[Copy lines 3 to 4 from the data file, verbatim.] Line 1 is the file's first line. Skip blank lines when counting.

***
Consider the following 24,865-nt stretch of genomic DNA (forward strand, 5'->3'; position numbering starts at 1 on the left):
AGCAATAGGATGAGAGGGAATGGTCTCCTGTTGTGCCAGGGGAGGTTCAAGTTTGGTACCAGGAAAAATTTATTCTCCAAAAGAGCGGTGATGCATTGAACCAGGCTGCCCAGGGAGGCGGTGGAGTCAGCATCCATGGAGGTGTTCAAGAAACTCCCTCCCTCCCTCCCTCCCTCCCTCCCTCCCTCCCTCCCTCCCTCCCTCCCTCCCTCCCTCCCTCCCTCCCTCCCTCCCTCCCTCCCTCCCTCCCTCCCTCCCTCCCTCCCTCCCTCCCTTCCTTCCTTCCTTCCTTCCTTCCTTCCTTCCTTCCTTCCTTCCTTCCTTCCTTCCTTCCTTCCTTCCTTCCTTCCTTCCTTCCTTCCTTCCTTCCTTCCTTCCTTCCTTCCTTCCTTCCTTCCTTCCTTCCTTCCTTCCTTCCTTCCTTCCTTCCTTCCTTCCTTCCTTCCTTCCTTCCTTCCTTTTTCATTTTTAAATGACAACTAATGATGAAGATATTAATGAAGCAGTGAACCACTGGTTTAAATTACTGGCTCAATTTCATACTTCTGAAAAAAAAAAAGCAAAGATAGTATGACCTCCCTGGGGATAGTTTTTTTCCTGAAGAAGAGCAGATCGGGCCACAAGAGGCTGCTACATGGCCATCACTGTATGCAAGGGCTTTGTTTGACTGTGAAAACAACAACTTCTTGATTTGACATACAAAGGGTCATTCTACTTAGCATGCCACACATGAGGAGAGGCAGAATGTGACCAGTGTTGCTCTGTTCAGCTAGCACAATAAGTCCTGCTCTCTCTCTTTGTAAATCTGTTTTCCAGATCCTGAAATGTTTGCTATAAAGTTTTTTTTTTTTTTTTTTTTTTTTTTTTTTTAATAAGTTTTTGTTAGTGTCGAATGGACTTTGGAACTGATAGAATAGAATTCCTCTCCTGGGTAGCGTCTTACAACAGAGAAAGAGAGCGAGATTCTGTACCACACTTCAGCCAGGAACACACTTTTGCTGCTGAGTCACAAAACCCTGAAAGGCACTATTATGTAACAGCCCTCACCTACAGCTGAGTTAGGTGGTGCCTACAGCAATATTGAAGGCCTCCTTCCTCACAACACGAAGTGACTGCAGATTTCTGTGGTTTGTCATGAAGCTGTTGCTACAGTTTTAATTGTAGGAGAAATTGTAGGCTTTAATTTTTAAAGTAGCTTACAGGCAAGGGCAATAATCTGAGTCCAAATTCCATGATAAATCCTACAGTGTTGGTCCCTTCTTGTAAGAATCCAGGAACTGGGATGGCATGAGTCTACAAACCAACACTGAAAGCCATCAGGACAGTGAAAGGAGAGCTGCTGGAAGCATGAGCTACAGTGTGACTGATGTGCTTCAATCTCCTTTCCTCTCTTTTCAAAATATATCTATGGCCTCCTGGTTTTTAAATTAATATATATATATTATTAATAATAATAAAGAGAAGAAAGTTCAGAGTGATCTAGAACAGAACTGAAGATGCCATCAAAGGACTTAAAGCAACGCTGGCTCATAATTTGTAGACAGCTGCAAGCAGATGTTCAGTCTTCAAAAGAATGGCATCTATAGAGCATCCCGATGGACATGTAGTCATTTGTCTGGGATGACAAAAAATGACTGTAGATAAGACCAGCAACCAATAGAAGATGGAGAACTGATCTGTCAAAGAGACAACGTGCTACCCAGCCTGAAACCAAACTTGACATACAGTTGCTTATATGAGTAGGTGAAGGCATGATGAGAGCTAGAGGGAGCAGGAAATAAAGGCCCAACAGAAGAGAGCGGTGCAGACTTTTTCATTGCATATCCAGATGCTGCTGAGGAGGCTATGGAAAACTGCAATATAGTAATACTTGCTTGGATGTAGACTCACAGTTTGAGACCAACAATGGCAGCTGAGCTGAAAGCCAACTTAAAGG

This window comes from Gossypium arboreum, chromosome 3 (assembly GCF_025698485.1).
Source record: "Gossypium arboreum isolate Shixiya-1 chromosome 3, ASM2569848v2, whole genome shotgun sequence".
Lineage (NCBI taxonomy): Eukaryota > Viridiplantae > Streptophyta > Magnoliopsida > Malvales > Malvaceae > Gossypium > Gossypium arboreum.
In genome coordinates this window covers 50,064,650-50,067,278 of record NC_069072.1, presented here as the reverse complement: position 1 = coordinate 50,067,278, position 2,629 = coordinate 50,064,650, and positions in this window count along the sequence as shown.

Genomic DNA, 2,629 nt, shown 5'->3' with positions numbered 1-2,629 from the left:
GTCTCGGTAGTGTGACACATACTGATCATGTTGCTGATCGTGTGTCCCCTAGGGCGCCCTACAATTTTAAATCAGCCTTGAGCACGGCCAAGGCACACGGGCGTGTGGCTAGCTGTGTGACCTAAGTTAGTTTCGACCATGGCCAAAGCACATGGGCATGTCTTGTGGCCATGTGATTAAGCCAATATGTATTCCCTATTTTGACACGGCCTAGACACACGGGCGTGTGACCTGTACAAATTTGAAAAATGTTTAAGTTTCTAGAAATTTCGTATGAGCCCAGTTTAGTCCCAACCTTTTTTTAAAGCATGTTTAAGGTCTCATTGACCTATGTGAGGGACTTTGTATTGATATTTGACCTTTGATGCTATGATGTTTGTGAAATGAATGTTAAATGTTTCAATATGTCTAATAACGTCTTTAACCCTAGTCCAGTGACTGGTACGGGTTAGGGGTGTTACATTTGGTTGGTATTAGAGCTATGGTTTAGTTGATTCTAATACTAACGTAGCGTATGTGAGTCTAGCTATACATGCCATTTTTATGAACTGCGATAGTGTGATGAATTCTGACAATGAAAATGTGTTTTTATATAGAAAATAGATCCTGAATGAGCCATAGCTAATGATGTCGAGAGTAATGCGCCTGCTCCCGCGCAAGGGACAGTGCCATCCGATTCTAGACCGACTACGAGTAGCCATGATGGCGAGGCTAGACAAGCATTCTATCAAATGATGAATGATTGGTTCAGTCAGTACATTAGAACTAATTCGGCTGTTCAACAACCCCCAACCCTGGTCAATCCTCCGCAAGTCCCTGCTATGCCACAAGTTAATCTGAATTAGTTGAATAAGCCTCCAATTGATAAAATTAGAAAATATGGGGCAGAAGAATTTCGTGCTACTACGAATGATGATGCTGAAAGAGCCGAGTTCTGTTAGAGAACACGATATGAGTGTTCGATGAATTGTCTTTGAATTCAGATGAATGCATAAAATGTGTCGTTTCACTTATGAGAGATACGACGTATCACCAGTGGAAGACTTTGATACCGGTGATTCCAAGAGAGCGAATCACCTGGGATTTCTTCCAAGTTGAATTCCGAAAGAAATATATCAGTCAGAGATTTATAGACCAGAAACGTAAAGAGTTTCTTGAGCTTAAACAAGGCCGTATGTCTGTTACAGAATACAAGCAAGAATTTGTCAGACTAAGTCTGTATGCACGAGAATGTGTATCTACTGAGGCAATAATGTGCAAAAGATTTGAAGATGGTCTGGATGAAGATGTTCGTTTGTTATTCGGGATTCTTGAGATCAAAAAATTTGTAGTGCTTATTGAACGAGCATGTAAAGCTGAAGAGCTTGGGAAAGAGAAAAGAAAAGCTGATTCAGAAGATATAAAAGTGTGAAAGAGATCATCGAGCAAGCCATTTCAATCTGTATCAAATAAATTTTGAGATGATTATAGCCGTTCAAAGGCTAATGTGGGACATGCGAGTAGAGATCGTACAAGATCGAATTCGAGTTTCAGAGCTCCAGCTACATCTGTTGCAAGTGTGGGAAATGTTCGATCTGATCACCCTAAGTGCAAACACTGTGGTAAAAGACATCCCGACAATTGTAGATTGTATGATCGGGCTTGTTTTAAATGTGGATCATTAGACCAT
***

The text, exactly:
This window comes from Gossypium arboreum, chromosome 3 (assembly GCF_025698485.1).
Source record: "Gossypium arboreum isolate Shixiya-1 chromosome 3, ASM2569848v2, whole genome shotgun sequence".